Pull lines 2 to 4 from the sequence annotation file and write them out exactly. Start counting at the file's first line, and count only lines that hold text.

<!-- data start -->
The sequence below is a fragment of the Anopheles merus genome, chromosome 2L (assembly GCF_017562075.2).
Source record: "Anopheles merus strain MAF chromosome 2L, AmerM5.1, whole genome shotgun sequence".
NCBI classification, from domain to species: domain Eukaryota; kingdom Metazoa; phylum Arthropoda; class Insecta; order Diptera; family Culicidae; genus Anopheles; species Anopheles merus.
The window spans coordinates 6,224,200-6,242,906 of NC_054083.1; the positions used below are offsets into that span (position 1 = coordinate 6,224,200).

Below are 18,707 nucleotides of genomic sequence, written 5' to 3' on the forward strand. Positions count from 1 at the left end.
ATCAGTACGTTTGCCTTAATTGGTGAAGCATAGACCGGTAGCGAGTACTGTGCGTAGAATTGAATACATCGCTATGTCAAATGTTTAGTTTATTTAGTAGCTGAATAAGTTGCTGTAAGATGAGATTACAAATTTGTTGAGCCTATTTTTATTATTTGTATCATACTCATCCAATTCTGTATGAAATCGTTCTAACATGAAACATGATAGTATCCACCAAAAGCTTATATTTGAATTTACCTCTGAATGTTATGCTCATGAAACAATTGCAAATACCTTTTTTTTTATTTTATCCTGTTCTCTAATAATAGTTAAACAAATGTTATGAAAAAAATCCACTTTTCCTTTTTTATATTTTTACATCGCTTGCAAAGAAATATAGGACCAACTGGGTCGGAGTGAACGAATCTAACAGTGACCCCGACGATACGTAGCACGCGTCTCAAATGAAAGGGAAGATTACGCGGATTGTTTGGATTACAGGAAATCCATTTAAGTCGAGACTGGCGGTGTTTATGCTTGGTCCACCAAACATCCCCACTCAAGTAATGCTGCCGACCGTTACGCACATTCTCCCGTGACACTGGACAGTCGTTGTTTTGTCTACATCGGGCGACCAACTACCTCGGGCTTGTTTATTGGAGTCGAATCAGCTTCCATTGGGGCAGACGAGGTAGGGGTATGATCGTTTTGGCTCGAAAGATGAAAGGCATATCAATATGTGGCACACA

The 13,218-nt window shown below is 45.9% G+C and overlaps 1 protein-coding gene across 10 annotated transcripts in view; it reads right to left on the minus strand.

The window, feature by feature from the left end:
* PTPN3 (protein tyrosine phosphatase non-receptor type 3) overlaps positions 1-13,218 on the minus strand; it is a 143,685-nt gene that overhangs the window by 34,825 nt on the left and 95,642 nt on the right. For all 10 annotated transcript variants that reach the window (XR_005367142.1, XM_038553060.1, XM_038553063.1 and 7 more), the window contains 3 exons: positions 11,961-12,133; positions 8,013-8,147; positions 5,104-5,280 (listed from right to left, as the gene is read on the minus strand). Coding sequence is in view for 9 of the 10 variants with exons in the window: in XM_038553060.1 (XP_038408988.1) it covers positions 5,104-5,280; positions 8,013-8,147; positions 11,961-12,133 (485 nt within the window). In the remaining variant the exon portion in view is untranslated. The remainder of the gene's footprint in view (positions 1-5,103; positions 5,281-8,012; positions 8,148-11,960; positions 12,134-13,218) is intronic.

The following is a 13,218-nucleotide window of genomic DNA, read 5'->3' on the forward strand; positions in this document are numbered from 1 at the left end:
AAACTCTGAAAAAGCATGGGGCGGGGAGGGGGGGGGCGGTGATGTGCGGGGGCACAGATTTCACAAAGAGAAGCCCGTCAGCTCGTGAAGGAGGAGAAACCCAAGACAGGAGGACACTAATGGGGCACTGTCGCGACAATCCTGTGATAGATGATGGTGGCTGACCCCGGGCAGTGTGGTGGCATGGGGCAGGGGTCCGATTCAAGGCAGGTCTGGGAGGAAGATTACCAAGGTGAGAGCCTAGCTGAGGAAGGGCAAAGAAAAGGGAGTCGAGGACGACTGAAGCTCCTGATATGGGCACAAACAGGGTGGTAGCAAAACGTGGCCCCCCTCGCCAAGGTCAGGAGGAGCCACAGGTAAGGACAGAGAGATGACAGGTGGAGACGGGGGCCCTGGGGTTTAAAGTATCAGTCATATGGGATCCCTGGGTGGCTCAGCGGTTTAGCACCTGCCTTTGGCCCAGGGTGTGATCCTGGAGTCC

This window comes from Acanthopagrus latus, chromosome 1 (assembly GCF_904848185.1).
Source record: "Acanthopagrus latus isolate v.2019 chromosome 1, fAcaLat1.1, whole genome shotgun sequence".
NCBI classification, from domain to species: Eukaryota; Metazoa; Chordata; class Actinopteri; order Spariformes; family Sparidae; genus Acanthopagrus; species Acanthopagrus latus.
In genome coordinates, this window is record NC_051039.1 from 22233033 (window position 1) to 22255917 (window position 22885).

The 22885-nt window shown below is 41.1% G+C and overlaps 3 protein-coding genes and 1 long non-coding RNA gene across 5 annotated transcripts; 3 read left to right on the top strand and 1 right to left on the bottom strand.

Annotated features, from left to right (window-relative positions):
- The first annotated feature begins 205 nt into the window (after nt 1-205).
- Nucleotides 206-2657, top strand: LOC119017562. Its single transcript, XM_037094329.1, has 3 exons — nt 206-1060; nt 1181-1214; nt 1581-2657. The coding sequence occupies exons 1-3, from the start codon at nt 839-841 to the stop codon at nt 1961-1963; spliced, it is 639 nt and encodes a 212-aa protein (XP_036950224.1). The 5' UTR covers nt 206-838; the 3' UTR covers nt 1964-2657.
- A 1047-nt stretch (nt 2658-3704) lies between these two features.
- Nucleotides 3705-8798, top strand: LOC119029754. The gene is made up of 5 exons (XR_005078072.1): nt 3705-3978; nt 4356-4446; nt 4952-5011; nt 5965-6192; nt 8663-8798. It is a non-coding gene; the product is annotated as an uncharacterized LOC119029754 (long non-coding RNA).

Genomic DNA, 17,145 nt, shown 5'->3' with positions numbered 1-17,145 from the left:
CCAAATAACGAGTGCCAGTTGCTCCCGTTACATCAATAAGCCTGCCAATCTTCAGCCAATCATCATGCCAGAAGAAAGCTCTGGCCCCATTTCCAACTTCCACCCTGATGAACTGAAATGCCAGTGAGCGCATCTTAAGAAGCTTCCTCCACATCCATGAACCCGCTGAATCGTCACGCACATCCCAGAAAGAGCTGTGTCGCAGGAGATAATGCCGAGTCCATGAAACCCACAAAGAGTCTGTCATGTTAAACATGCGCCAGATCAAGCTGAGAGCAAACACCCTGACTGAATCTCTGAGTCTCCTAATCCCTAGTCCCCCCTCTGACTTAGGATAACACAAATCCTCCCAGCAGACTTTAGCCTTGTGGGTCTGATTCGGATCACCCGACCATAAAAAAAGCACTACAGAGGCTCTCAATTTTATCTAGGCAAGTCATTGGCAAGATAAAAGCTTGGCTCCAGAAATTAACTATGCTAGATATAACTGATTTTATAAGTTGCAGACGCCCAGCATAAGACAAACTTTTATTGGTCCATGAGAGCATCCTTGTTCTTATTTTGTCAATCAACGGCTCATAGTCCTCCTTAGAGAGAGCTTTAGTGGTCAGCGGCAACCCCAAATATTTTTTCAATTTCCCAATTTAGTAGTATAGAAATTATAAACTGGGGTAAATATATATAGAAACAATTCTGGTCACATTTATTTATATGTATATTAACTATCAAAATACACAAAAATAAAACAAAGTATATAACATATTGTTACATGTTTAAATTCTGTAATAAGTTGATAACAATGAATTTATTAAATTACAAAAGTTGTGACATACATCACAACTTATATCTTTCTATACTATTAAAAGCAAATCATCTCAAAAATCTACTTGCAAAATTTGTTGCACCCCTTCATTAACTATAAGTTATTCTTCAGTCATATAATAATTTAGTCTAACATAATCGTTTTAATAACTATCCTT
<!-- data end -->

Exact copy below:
Source record: "Anopheles merus strain MAF chromosome 2L, AmerM5.1, whole genome shotgun sequence".
NCBI classification, from domain to species: domain Eukaryota; kingdom Metazoa; phylum Arthropoda; class Insecta; order Diptera; family Culicidae; genus Anopheles; species Anopheles merus.
The window spans coordinates 6,224,200-6,242,906 of NC_054083.1; the positions used below are offsets into that span (position 1 = coordinate 6,224,200).